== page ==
OUT NOW: Vigilantes Vol. 3, Return to Pittsgreen

December 15th, 2016 § 0 comments § permalink

Vigilantes 3

Stephen King meets superheroes in this heartfelt French tribute to such Americana as small towns, summer camp, kid friendship, and lasting loyalties. A ragtag group of pals reunites in middle age to save the world from a former child molester now turned political power broker. Vigilantes is written by Jean-Charles Gaudin, with art by Riccardo Crosa. Stakes rise in this latest volume, Return to Pittsgreen, now available as a digital exclusive from Soleil at Comixology.

Peplum in the AV Club Best Comics of 2016

December 14th, 2016 § 0 comments § permalink

Peplum Lucas

Blutch’s Peplum is in good company among Shea Hennum’s picks at the AV Club’s year-end Best Comics of 2016 list. Thank you Shea, Blutch, and New York Review Comics!

The Deep Sea Diver’s Syndrome makes World Literature Today’s 2016 Year-End List

December 13th, 2016 § 0 comments § permalink


World Literature Today‘s annual list of 75 notable translations came out today, and on it was Serge Brussolo’s Deep Sea Diver’s Syndrome, no doubt thanks to a stellar review in their pages earlier this year by J. David Osborne.

Deep Sea Diver’s Syndrome at Strange Horizons

December 12th, 2016 § 0 comments § permalink


For Strange Horizons, David Hebblethwaite reviews Serge Brussolo’s novel The Deep Sea Diver’s Syndrome:

What ultimately makes Brussolo’s novel work for me is how it knots its different strands into strange and distinctive shapes. There are grand imaginative spectacles…  There is plenty of detail of a society transformed by the mediums’ work… there are the small digressions… This is a novel that can’t be reduced to a metaphor, or a character study, or a work of pure imagination. It is all of these things at once, incompletely and held in tension.

In sum, The Deep Sea Diver’s Syndrome is a 360-degree cross section through a fictional world created and dispensed with in barely two hundred pages. It is as tantalizing, frustrating, and exhilarating as that sounds.

Paul Willems in Tin House’s Open Bar and Eleven Eleven

December 7th, 2016 § 0 comments § permalink

by Marc Lowenthal

by Marc Lowenthal

As this savage year draws to an apocalyptic close, take a minute for the quiet wisdom of Belgian fabulist Paul Willems, author of the serenely harrowing stories in The Cathedral of Mist, out from Wakefield Press last July. Tin House and Eleven Eleven  are featuring excerpts from his memories about surviving World War II in Belgium and its aftermath, composed with his usual artfulness and heartbreak.

(Photo N. Hellyn - A.M.L.). Droits SOFAM.

(Photo N. Hellyn – A.M.L.). Droits SOFAM.

Hemingway Grant for Moving the Palace!

December 2nd, 2016 § 0 comments § permalink


Congratulations to all the Hemingway Grant winners for 2016, announced at the Cultural Services for the French Consulate’s website! Charif Majdalani’s Moving the Palace (originally titled Caravansérail), forthcoming next April from New Vessel Books, is in incredible company:

The Hemingway Grant program, launched in the 1990s, has supported a steady number of publications in the U.S. For 2016, 13 titles and one review were selected. The beneficiaries form a wide collection of remarkable varied pieces of French literature, mainly contemporary works, remarkable essays, and charming children book.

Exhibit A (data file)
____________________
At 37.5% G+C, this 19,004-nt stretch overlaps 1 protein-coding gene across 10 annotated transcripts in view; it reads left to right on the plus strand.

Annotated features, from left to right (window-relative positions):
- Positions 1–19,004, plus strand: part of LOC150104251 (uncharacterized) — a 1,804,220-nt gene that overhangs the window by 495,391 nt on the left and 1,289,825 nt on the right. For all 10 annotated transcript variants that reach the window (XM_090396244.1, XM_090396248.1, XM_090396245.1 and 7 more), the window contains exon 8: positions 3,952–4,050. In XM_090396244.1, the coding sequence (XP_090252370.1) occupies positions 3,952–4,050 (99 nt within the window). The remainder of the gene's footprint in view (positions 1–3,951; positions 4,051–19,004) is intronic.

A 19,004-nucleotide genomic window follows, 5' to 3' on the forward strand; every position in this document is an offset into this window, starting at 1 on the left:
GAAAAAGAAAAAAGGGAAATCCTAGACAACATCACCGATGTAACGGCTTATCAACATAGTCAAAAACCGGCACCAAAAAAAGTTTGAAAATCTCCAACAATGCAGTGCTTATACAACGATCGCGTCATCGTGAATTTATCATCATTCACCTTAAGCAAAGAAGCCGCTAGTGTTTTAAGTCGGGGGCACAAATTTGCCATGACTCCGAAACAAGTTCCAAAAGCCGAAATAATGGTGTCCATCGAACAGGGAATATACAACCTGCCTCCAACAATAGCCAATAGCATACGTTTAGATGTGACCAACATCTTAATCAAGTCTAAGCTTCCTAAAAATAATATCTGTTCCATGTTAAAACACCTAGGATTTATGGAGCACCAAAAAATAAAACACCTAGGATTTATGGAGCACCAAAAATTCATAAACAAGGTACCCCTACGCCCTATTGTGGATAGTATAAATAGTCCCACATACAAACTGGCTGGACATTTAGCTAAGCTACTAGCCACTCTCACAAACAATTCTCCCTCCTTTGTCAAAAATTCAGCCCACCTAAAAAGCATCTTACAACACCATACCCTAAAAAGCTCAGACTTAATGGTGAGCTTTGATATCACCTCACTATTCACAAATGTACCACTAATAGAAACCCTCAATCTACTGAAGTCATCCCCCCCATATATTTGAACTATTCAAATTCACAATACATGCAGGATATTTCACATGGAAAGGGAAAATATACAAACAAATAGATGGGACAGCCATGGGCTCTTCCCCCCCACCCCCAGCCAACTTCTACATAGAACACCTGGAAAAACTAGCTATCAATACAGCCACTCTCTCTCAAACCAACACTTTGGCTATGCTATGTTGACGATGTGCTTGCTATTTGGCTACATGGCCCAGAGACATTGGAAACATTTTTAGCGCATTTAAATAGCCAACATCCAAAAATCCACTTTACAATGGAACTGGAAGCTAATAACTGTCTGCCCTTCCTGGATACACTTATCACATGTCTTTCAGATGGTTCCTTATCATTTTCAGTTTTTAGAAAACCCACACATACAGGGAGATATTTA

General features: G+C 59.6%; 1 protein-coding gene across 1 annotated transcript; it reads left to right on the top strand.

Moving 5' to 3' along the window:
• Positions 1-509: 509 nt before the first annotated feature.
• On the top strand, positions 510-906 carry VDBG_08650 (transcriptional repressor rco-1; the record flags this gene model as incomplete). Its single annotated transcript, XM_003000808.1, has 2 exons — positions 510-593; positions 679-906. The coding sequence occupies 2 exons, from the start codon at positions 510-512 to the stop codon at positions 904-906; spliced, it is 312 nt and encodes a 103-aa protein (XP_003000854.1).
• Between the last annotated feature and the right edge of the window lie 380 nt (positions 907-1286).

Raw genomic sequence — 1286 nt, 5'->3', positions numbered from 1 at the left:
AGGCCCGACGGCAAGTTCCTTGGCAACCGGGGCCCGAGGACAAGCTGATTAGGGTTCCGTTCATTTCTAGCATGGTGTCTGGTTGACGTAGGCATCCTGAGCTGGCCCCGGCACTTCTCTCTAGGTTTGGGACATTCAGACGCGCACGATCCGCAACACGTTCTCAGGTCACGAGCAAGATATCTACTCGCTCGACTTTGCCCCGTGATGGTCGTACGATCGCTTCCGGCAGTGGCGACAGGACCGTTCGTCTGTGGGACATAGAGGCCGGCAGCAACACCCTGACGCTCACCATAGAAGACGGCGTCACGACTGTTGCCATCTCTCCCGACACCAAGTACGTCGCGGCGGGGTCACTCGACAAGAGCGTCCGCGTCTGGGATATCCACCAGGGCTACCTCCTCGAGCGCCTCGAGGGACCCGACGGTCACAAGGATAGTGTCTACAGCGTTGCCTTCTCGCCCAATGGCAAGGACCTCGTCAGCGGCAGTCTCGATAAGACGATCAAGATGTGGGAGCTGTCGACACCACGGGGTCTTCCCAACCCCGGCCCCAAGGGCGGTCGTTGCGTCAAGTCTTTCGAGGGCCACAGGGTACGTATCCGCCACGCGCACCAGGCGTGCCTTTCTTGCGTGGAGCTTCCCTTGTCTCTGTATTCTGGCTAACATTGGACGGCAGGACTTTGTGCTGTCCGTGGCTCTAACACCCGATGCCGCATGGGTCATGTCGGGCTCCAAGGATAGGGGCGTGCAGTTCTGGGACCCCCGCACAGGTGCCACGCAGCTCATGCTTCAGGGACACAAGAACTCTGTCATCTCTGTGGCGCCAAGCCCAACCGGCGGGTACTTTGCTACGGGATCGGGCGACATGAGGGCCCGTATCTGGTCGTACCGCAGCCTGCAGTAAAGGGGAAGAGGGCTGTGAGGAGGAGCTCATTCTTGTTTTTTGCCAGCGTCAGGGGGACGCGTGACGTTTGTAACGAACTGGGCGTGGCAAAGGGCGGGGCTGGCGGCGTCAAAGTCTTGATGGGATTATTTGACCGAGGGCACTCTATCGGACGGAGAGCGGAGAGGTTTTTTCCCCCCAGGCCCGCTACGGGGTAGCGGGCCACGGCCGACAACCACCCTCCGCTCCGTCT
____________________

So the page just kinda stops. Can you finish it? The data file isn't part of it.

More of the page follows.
G.-O. Châteaureynaud in Subtropics 22!

December 1st, 2016 § 0 comments § permalink

Subtropics 22 cover001

The latest issue of the University of Florida’s literary journal, Subtropics (Fall-Winter 2016), features Georges-Olivier Châteaureynaud at the top of his form with “The Fatted and the Fleshless,” a savage and surprisingly contemporary parable of job insecurity and fine dining. Foodies and destitution: call it socialist, with some Christian communion thrown in for good measure, and a timely reminder that the poor are always with us. Subtropics welcomes Châteaureynaud back after his story “Final Residence” in issue 14 (Spring/Summer 2012).

Here’s an excerpt from the story:

I was lucky enough to find a job fairly soon after suffering a sudden layoff. I had to move, but I made up my mind to do so without looking back. It would have been hard to imagine anyone more available than I was. In order to seize the opportunity I’d been offered, I would have relocated to the other side of the planet. As for the job itself, well, I’d worked in fulfillment before. Names to memorize, slips and forms to process: nothing to worry about there.

My belongings all fit inside a minivan. I’d never owned much anyway, besides a few hardwood odds and ends, some worn-out clothes, and some books. Intoxicated with freedom, I left most of these behind, not really wanting to encumber my future apartment in a brand-new building with the bric-a-brac of my former life. I moved in one spring afternoon. By four o’clock I’d settled in, at home among my bare necessities. My studio seemed all the more spacious for being almost empty. I enjoyed the sobriety of the bare walls, the light that bathed them through the still curtainless window. I was to take up my post the next day. I seized upon the remains of the day to scout out the warehouse where I’d be working on the office side of things. Even in this modest position, I counted as white-collar. The actual substance of the merchandise did not concern me. I would not have to know anything about it but reference numbers and destinations. I was satisfied, even delighted, with being but a tiny cog in a vast machine. After the disarray in which my layoff had left me, I’d now rejoined the ranks of the elect.



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